On Saturday afternoon, I braved the weather to stand at the top of a packed house for the much-anticipated production of "The Nose." Between the sinister absurdity of Gogol's plot, the torrential sound of Shostakovich's music, and the provocative commentary of Kentridge's direction and set design, I found it to be a demanding experience. This is anything but a complaint: thanks to the orchestra under Gergiev and the fine singers, I never felt lost. And I was excited to find Kentridge's much-hyped production stirringly bold without heavy-handedness. (If I divide less-than-literalistic production designs into those which make me think, "What are they doing?!? WHY?!?" and those which make me think, "Hm, how interesting, I wonder if..." this would fall into the latter category.) As the above picture from the New York Times (showing the letter scene between Kovalyov and Mme. Grigorievna, with fugitive nose above) illustrates, it was frequently dominated by text, and individuals were dwarfed by their surroundings, their own actions in sharp relief against context which threatened to confine and crush them. An art critic's review of a Kentridge exhibit including his Nose-related work may be found here; a forthcoming book of prints here.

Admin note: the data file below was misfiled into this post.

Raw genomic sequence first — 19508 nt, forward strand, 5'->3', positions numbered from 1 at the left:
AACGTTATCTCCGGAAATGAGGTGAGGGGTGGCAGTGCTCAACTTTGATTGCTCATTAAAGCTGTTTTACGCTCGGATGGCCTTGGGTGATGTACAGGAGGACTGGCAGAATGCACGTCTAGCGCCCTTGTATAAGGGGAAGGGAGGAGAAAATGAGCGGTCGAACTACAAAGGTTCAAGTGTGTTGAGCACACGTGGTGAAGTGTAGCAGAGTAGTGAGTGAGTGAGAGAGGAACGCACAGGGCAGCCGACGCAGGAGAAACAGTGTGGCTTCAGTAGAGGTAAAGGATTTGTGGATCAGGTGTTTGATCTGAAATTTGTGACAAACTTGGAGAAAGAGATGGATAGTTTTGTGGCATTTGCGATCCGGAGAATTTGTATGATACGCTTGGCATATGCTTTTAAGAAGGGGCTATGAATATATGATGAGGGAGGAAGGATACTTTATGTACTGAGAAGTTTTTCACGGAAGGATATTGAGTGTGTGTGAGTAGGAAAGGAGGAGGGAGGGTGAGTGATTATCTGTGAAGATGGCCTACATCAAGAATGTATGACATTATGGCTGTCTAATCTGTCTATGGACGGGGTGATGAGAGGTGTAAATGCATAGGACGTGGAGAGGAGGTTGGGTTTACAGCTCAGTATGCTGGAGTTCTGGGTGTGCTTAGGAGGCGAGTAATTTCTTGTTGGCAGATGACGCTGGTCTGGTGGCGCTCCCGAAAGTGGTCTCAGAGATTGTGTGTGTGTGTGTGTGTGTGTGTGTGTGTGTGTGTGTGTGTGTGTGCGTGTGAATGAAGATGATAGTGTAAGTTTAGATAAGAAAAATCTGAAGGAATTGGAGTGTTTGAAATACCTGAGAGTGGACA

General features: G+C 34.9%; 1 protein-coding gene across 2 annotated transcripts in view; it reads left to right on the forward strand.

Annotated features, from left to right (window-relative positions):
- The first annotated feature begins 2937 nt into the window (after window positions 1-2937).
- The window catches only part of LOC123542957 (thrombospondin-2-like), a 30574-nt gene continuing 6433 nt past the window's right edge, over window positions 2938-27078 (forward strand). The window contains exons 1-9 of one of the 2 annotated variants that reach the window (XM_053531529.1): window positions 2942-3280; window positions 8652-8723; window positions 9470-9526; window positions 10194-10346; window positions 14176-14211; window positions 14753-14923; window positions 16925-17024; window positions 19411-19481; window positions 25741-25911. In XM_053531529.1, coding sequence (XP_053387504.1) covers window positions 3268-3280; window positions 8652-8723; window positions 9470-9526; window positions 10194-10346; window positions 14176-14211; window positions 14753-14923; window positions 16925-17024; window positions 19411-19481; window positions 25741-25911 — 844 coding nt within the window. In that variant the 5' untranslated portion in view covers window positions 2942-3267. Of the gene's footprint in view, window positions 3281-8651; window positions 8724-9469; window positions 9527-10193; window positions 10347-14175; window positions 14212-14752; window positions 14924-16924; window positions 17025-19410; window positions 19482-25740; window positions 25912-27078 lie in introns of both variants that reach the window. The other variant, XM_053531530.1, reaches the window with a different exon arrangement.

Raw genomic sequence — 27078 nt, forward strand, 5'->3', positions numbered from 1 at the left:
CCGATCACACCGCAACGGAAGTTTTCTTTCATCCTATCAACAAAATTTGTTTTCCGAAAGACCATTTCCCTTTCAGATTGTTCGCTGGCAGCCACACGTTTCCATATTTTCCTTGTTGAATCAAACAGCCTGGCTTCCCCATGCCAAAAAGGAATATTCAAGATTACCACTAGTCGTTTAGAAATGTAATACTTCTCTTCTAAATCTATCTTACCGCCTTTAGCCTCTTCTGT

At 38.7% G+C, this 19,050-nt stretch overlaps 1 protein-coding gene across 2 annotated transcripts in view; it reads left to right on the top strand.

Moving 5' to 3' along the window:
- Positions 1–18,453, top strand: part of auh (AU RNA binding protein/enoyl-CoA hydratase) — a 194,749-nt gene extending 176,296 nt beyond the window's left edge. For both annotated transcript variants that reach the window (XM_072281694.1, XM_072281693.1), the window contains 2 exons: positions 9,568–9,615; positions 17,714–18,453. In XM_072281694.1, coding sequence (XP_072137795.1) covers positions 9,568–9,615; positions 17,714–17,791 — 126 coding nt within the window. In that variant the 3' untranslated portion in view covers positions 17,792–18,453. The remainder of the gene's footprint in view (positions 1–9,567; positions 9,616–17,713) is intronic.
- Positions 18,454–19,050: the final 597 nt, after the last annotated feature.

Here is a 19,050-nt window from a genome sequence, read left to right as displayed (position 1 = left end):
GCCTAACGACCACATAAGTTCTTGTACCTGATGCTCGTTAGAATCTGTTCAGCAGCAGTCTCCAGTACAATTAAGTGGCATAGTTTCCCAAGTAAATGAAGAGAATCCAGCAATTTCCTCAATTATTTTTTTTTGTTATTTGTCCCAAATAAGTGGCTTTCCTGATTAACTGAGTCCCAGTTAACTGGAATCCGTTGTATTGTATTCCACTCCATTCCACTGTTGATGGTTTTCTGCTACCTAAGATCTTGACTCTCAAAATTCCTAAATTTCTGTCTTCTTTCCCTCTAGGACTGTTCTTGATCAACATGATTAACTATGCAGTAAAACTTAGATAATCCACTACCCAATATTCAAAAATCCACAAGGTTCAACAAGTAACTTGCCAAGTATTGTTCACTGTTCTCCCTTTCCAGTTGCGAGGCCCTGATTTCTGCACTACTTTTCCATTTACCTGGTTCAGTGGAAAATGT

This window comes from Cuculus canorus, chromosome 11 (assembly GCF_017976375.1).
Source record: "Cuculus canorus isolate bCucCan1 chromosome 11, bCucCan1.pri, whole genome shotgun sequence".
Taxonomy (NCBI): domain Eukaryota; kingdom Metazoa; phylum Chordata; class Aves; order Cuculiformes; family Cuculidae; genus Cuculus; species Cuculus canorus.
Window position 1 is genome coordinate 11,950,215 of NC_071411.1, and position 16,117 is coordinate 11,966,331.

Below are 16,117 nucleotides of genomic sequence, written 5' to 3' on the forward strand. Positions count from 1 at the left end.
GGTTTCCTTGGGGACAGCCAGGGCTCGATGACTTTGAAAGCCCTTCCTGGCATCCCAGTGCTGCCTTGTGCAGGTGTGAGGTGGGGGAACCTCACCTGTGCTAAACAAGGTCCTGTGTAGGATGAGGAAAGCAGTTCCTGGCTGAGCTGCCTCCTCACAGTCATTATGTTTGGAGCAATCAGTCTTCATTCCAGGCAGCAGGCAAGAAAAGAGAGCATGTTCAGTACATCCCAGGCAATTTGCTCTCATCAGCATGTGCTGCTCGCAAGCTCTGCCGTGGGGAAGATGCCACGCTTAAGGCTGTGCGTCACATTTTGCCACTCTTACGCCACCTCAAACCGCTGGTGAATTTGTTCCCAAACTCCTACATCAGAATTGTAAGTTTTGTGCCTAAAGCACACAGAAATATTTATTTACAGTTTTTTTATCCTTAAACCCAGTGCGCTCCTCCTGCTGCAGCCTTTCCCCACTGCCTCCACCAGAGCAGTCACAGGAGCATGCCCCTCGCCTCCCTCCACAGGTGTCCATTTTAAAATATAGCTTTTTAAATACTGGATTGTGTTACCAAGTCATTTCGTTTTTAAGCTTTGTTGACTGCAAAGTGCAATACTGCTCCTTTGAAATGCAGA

Gergiev made precise, ironic-humorist sense out of a score which (according to the program note) is over 500 pages long. I wish I could more effectively analyze the strident or ethereal solos, the furious, frustrated attempts of individuals and groups to make themselves not only heard but understood (the scene where Kovalyov attempts to place a newspaper advertisement was especially striking.) The orchestra made the absurdity of the unfolding events seem fateful. I was surprised by the amount of laughter I heard in the audience; I don't deny Gogol's (and Shostakovich's) humor, but it was dark enough that I didn't feel one could laugh except uneasily. Perhaps the greatest compliment the audience paid the work was the buzz of talk that started even during the curtain calls and continued past the doors onto a rain-lashed Lincoln Center.